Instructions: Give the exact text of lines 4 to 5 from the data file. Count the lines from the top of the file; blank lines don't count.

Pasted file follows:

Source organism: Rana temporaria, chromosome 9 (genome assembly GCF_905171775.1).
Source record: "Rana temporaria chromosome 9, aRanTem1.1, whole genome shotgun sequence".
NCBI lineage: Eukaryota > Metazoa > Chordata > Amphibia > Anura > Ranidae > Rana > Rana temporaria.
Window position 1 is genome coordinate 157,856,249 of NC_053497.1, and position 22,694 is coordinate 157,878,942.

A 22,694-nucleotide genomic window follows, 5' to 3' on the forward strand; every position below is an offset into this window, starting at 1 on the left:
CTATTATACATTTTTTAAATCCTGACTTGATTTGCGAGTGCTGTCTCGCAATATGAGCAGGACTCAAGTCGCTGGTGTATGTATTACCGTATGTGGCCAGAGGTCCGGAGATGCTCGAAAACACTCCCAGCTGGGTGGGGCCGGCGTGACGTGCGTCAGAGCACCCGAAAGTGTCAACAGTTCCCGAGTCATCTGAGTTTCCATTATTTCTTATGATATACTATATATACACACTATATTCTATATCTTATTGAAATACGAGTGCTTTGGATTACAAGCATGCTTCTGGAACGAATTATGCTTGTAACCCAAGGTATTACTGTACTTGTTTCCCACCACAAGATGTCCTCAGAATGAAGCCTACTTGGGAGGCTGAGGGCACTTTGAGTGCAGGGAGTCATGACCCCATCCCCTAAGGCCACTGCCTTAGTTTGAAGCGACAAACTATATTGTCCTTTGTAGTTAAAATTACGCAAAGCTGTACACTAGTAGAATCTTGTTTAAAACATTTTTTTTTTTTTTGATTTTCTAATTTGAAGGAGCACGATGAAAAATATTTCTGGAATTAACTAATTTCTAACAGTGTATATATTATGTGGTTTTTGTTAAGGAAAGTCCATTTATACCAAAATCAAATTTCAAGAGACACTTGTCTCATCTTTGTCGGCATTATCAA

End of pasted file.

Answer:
Window position 1 is genome coordinate 157,856,249 of NC_053497.1, and position 22,694 is coordinate 157,878,942.

A 22,694-nucleotide genomic window follows, 5' to 3' on the forward strand; every position below is an offset into this window, starting at 1 on the left: